The thermocline is a very specific point where heat is exchanged between the warm water above and the colder water below. As with most places where heat is rapidly exchanged between one thing and another, this is a prime spot for energy generation; heat exchange being, in essence, energy in motion. Svensgaard calls it a lifebringer, and Morgan will (in a later chapter) go on to express his enthusiasm about the free energy just sitting there waiting for someone to tap it.

The thermocline is also, as you might imagine, very loud. A submarine hiding on the other side of it will be nigh invisible on sonar, shielded from listening ears by the roaring motion of water. This cuts both ways, as the very same loudness makes it difficult to ascertain where eventual pursuers are. They may or may not be in pursuit, but there is no way to know for sure unless they come down or you come up.

Svansgaard makes reference to this being a military technology now repurposed for civilian application. As readers will probably remember from previous chapters, this is a very common trajectory for technologies to have. As Virilio wrote about at length, these technologies do not completely lose their military origins, but instead contribute to an overall militarization of society, sometimes implied, sometimes overt. What was once used as a strategic feature of submarine warfare now becomes a fixture of civilian power generation. There is, however, nothing preventing these civilian installations to pull double duty as military sensors in search of enemy vessels; seeing as the construction juts out on both sides of the thermocline by design, they are perfectly suited for that specific purpose. Civilian and military applications are never fully disengaged from each other.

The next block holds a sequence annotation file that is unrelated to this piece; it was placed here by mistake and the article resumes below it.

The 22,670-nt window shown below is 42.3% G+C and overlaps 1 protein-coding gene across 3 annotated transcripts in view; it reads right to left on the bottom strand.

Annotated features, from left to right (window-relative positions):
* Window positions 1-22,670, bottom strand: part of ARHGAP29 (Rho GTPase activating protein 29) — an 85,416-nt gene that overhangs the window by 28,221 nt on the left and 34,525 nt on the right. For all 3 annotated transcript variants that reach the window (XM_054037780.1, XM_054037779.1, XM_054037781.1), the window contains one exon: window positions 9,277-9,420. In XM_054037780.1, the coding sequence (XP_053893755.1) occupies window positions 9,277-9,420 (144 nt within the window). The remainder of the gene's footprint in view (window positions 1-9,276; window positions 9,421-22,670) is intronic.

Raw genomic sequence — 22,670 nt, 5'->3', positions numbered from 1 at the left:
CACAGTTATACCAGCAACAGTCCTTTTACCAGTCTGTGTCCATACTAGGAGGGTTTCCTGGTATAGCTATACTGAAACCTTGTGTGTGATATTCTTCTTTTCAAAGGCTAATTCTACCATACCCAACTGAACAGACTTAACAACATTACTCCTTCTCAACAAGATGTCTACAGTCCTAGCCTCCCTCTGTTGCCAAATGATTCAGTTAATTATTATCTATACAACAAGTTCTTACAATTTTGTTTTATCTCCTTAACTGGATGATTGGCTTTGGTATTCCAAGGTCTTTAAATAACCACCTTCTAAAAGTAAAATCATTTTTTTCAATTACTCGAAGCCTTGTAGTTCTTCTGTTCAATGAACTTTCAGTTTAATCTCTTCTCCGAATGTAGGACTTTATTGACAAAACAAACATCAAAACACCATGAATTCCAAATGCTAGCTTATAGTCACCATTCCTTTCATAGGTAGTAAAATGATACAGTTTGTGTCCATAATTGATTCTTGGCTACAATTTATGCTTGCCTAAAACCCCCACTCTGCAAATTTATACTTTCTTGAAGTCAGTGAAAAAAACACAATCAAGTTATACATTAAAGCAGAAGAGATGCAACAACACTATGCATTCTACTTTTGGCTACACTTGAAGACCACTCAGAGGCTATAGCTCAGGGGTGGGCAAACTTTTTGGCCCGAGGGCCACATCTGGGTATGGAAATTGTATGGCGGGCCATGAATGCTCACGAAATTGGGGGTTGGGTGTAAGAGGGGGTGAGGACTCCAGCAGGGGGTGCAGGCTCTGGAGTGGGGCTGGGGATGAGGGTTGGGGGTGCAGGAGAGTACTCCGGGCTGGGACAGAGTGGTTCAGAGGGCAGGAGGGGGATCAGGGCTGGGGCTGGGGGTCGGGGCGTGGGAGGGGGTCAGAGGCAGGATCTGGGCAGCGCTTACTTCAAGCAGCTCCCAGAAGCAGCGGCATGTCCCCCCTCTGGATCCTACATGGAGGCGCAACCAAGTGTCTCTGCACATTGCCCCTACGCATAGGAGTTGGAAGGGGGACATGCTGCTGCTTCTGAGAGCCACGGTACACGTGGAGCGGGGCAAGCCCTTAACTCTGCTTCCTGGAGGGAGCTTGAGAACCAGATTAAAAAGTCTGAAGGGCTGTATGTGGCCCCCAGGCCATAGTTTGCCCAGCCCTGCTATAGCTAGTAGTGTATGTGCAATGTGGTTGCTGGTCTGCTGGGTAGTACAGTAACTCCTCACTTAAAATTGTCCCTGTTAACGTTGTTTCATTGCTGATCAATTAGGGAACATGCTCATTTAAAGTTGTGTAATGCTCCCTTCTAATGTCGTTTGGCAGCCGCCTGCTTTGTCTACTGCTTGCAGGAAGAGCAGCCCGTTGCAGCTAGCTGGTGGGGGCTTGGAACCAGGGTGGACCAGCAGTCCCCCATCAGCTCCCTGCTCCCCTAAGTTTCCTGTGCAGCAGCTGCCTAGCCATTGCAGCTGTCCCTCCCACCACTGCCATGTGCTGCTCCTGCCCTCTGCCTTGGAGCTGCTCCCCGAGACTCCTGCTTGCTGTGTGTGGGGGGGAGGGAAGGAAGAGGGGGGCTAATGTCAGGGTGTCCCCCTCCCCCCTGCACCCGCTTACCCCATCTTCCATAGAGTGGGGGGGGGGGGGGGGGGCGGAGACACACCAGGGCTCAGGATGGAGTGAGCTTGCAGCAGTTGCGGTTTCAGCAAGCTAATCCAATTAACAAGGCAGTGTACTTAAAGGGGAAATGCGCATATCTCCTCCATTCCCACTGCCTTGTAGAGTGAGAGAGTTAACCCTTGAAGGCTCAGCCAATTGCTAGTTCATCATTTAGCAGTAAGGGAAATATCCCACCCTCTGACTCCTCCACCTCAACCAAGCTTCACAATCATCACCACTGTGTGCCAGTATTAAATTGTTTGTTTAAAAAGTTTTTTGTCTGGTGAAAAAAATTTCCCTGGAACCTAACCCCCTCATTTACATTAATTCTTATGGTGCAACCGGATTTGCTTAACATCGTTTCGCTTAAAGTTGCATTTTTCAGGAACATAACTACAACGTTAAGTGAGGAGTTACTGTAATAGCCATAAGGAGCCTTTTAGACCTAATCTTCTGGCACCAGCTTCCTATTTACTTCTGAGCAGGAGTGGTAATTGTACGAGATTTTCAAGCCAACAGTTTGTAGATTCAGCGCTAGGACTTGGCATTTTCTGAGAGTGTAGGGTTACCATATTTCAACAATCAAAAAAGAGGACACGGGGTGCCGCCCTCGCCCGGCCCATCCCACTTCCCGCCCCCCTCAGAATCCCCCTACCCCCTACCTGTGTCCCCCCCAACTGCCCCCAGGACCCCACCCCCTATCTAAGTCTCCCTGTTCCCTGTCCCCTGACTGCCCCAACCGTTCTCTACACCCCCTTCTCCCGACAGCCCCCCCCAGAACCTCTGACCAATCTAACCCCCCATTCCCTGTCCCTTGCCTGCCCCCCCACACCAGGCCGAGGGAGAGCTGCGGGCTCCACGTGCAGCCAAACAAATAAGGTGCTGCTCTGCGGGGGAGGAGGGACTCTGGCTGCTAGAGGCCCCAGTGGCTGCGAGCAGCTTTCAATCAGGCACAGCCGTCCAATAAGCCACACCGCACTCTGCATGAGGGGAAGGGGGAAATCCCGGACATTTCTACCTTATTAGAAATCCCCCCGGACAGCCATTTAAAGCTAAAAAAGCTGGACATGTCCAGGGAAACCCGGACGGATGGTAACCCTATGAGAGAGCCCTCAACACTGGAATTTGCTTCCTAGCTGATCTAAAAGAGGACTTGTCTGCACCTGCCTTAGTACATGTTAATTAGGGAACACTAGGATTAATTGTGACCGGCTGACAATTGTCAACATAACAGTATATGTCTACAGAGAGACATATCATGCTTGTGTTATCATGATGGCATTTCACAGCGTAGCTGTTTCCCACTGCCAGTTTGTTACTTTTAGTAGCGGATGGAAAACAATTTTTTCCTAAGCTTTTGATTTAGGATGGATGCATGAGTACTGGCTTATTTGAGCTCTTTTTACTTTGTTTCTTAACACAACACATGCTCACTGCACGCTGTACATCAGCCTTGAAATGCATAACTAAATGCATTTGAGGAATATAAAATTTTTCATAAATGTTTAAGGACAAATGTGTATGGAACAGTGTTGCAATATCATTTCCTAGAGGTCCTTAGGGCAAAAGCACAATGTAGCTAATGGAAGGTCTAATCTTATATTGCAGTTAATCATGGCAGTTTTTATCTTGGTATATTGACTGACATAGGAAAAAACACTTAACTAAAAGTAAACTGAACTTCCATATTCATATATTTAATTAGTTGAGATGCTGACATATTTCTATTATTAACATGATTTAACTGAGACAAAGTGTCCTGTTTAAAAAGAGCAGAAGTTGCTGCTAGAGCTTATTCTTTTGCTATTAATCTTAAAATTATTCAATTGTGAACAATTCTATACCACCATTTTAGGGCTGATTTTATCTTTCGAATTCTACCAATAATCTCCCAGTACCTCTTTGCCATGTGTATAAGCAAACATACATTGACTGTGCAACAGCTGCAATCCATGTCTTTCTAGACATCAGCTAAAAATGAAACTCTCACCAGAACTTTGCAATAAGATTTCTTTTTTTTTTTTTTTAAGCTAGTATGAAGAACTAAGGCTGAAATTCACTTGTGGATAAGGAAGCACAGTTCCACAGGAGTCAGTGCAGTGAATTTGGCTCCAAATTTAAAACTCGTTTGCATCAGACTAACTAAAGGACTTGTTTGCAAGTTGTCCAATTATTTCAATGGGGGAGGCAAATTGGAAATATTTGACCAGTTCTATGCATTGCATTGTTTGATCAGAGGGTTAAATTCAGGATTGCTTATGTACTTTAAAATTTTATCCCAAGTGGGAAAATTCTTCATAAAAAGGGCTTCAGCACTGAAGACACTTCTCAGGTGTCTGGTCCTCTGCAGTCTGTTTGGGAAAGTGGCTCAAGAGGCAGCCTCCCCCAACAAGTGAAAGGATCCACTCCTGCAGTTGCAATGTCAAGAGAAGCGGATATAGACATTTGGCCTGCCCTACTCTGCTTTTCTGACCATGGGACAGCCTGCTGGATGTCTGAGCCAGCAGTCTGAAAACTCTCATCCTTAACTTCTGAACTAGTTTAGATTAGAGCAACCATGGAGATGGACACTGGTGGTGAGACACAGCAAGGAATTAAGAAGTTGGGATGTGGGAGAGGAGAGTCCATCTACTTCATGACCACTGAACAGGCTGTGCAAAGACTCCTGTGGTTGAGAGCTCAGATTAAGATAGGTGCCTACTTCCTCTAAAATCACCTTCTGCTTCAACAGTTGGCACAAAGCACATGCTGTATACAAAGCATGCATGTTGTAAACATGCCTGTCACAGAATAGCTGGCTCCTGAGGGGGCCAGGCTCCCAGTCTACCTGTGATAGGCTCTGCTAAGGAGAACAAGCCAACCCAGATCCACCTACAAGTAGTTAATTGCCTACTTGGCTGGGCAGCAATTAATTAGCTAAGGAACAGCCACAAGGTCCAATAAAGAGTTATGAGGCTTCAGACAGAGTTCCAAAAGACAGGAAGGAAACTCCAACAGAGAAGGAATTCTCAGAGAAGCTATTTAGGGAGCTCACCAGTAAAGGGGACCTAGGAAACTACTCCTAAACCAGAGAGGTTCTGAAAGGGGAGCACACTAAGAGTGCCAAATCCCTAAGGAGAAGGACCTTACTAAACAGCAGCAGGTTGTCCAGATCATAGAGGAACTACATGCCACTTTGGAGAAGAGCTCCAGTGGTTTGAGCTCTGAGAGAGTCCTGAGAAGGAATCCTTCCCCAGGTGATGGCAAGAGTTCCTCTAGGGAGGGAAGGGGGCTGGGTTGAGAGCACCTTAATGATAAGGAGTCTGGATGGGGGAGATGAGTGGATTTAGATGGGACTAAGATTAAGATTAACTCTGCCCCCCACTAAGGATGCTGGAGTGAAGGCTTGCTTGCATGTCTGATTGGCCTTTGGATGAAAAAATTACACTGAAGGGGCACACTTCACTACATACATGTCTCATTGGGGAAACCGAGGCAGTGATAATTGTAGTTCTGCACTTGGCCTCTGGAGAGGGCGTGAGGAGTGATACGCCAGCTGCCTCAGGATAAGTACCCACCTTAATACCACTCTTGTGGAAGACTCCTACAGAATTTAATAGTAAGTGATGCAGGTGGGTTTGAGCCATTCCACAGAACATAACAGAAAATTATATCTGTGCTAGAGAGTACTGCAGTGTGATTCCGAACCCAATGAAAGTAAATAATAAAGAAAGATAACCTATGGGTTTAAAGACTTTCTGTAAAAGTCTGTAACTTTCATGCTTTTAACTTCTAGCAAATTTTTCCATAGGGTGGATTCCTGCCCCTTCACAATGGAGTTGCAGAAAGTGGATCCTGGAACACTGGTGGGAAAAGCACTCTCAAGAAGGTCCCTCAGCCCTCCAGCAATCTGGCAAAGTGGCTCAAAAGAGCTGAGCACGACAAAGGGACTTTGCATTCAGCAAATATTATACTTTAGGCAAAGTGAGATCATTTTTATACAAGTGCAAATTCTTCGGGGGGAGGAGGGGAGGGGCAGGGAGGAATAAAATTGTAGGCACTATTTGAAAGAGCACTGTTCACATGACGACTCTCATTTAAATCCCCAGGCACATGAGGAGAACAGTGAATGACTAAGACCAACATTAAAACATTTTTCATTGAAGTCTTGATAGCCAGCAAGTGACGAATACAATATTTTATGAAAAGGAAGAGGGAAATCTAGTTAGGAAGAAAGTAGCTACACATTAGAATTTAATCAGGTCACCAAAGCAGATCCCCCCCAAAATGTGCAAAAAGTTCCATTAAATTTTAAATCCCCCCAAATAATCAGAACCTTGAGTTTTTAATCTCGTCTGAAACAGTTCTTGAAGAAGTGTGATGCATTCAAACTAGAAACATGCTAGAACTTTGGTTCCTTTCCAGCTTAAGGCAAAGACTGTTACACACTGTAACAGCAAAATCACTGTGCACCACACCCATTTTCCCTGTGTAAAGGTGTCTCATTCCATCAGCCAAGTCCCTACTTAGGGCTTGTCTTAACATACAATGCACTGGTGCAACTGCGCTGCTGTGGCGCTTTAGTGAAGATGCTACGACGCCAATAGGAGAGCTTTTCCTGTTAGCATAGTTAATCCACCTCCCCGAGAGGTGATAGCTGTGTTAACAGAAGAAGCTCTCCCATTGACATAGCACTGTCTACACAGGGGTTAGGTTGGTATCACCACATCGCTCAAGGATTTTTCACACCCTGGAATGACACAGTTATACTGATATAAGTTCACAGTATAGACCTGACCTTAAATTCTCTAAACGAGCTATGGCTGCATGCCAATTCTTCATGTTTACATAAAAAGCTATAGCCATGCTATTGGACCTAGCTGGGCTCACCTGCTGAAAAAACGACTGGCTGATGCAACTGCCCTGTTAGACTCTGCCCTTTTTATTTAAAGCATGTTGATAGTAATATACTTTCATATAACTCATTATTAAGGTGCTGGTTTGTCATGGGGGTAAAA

Adaptive economics

Humans : correct in making the leap from wealth as currency to wealth as energy. But logic failure : wealth ultimately is extension of desire, fluctuating with emotions and state of mind. Desires : when all are supported in purely adaptable system, true wealth is achieved.

— Usurper Judaa Marr, “Human : Nature”

The introduction of alien factions in the Alien Crossfire expansion brings with it a host of questions, most of which relate to their modes of social organization. There is, by virtue of them being alien, bound to be quite a few and quite radical differences between how these aliens go about doing things and the more familiar human ways we’ve seen so far. They wouldn’t be alien if they simply conformed to the economic theory of this or that human thinker of centuries past.